University Policy Template

    POLICY HISTORY

    Approved on March 30, 2022, by the Board of Trustees

     Code Compliance for University Events and Projects, Policy on

    Title:  Code Compliance for University Events and Projects, Policy on
    Policy Owner: Division of University Safety
    Applies to: The University workforce, students, others
    Campus Applicability: All Campuses 
    Effective Date: April 6, 2022
    For More Information, Contact Fire Marshal and Building Inspector’s Office
    Contact Information: buildinginspector@uconn.edu
    Official Website: https://universitysafety.uconn.edu/fmbio/

    BACKGROUND

    The Fire Marshal and Building Inspector’s Office (FMBIO) provides regular inspection, incident investigation, construction and/or event permitting, as well as consultation on matters relevant to design, construction, renovation, maintenance, and use of structures, systems, and related assets. CGS 29-252a (h) and State Building Code (SBC) 105.2.4 exempt a state agency from being required to obtain a building permit from the local building official, however, the University of Connecticut and the State Building Inspector have determined that any University of Connecticut work which is subject to building permit by the SBC shall be permitted through the Fire Marshal and Building Inspector’s Office.

    PURPOSE

    To provide a safe environment through the enforcement of building and fire safety codes in compliance with the University’s Memoranda of Understanding (MOU) with the Department of Administrative Services (DAS), Connecticut General Statutes and State Building Code.

    DEFINITIONS

    Workforce: Employees, volunteers, trainees, and other persons whose conduct, in the performance of work for the University, is under the direct control of the University, whether or not they are paid by the University.

    POLICY STATEMENT

    Members of the workforce, including contractors or subcontractors, who intend to perform any of the following must contact the FMBIO to determine if code compliance is applicable and if a permit is required:

    • construct, enlarge, alter, repair, move, demolish, or change the occupancy of a building or structure;
    • perform any work related to electrical, gas, mechanical or plumbing systems;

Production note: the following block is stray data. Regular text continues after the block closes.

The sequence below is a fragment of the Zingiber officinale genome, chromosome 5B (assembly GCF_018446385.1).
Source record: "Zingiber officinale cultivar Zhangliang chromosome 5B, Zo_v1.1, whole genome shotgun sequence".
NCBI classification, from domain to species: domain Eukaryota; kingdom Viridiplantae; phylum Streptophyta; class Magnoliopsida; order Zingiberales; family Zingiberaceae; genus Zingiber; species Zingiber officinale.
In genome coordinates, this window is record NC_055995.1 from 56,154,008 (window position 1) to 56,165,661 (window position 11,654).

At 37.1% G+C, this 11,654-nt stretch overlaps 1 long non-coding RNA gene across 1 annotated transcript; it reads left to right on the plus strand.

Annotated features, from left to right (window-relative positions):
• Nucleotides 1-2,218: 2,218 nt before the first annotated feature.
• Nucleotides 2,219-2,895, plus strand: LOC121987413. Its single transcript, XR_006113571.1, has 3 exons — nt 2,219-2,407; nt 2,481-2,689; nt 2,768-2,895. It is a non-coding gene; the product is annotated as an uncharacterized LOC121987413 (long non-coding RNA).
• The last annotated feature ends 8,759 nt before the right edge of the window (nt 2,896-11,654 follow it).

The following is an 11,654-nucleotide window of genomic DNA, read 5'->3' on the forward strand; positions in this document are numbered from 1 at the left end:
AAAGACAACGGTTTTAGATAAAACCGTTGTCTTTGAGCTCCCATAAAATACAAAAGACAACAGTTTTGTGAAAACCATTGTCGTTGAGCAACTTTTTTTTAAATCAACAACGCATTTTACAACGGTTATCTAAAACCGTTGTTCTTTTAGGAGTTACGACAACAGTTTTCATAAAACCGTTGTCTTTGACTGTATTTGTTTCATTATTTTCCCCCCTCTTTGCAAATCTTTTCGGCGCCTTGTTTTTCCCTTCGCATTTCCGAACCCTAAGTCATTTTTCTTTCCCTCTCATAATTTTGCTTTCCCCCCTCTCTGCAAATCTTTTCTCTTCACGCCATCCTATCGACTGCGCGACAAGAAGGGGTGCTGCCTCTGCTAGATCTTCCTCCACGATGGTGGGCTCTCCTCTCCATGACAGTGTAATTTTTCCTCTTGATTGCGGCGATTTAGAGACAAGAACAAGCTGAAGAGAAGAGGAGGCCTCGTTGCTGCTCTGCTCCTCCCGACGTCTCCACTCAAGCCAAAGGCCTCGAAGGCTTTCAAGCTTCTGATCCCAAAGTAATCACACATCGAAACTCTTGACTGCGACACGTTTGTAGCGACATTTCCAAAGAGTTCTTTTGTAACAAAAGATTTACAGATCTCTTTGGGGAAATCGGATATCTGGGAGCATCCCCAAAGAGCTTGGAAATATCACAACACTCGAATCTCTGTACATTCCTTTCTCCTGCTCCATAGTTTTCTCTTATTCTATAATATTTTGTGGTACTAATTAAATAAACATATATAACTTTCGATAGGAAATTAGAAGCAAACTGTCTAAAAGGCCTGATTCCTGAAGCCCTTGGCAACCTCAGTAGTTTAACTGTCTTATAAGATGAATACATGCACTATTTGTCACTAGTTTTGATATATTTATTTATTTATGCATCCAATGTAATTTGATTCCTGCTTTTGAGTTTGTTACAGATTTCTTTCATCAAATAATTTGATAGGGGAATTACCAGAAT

• organize an indoor or outdoor event, activity, or assembly attended by fifty (50) or more people in a space outside the scope of its intended use[1], or that involves tents, pyrotechnics, amusement rides, open flames, cooking and/or heating food, or alcohol.

    In addition to the above-listed instances in which FMBIO review is required, it is recommended that the University and its agents contact the building inspector regarding all work to buildings and structures before that work commences.

    ENFORCEMENT

    Violations of this policy may result in appropriate disciplinary measures in accordance with University By-Laws, General Rules of Conduct for All University Employees, applicable collective bargaining agreements, and the Student Code.

    PROCEDURES

    Contact the FMBIO prior to initiating work or organizing events, activities or assemblies attended by fifty (50) or more people.

    The building inspector may make a determination as to whether proposed work is subject to a building permit based on submission of a brief description of the work. If a review of the State Building Code determines that a building permit is not required for the proposed work, a letter indicating such will be returned with the submitted documents.

    The Fire Marshal may make a determination regarding whether indoor or outdoor events, activities, or assemblies of 50 or more people require a permit based on submission of a brief description of the activity.

    REFERENCES

    CGS Chapter 541 Part II

    CGS 29-252a

    POLICY HISTORY

    Policy created: April 06, 2022 [Approved by President’s Senior Policy Council

    Revisions:

    [1] Existing spaces are permitted and approved for specific capacity and intended use during construction. Therefore, when any space of an existing building is used as it was originally intended, a new permit is not required (e.g., holding a class in a classroom). If an activity is planned in a space that requires increased capacity or added features such as enhanced technology, lighting, installation of a stage, amplification of sound, use of displays, etc., then a permit is required.

    COVID-19 Immunization Record Requirement for Students

    Title: COVID-19 Immunization Record Requirement for Students
    Policy Owner: Division of Student Affairs
    Applies to: All University Students on any UConn Campus
    Campus Applicability: All UConn campuses
    Effective Date: June 4, 2021